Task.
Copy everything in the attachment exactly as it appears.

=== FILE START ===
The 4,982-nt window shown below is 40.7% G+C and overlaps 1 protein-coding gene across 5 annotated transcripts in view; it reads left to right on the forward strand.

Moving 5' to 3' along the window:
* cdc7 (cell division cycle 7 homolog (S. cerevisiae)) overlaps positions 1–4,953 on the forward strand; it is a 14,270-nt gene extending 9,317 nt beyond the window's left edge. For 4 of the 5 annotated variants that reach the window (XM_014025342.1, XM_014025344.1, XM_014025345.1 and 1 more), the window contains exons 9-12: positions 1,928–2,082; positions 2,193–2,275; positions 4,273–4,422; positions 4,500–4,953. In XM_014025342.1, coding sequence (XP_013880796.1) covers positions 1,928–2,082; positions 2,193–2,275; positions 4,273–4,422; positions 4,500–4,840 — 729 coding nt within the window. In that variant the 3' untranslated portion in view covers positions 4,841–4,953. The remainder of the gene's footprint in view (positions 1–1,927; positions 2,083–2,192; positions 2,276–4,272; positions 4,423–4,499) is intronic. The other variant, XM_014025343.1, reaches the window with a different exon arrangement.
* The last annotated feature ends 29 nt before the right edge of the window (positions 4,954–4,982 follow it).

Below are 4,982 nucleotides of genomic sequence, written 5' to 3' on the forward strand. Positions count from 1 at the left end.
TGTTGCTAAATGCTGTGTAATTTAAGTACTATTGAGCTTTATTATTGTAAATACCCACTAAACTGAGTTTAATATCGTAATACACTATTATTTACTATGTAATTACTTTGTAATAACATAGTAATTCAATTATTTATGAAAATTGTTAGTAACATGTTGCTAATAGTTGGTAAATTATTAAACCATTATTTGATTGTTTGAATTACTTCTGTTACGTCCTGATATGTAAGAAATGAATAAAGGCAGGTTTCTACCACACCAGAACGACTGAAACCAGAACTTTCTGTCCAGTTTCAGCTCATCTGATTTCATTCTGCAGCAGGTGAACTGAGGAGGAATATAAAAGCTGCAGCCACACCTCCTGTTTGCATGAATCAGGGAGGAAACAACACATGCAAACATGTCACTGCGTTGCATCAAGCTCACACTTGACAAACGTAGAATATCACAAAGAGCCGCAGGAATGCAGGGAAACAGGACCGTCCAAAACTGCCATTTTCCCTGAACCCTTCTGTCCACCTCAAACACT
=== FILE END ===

The 4,982-nt window shown below is 40.7% G+C and overlaps 1 protein-coding gene across 5 annotated transcripts in view; it reads left to right on the forward strand.

Moving 5' to 3' along the window:
* cdc7 (cell division cycle 7 homolog (S. cerevisiae)) overlaps positions 1–4,953 on the forward strand; it is a 14,270-nt gene extending 9,317 nt beyond the window's left edge. For 4 of the 5 annotated variants that reach the window (XM_014025342.1, XM_014025344.1, XM_014025345.1 and 1 more), the window contains exons 9-12: positions 1,928–2,082; positions 2,193–2,275; positions 4,273–4,422; positions 4,500–4,953. In XM_014025342.1, coding sequence (XP_013880796.1) covers positions 1,928–2,082; positions 2,193–2,275; positions 4,273–4,422; positions 4,500–4,840 — 729 coding nt within the window. In that variant the 3' untranslated portion in view covers positions 4,841–4,953. The remainder of the gene's footprint in view (positions 1–1,927; positions 2,083–2,192; positions 2,276–4,272; positions 4,423–4,499) is intronic. The other variant, XM_014025343.1, reaches the window with a different exon arrangement.
* The last annotated feature ends 29 nt before the right edge of the window (positions 4,954–4,982 follow it).

Below are 4,982 nucleotides of genomic sequence, written 5' to 3' on the forward strand. Positions count from 1 at the left end.
TGTTGCTAAATGCTGTGTAATTTAAGTACTATTGAGCTTTATTATTGTAAATACCCACTAAACTGAGTTTAATATCGTAATACACTATTATTTACTATGTAATTACTTTGTAATAACATAGTAATTCAATTATTTATGAAAATTGTTAGTAACATGTTGCTAATAGTTGGTAAATTATTAAACCATTATTTGATTGTTTGAATTACTTCTGTTACGTCCTGATATGTAAGAAATGAATAAAGGCAGGTTTCTACCACACCAGAACGACTGAAACCAGAACTTTCTGTCCAGTTTCAGCTCATCTGATTTCATTCTGCAGCAGGTGAACTGAGGAGGAATATAAAAGCTGCAGCCACACCTCCTGTTTGCATGAATCAGGGAGGAAACAACACATGCAAACATGTCACTGCGTTGCATCAAGCTCACACTTGACAAACGTAGAATATCACAAAGAGCCGCAGGAATGCAGGGAAACAGGACCGTCCAAAACTGCCATTTTCCCTGAACCCTTCTGTCCACCTCAAACACT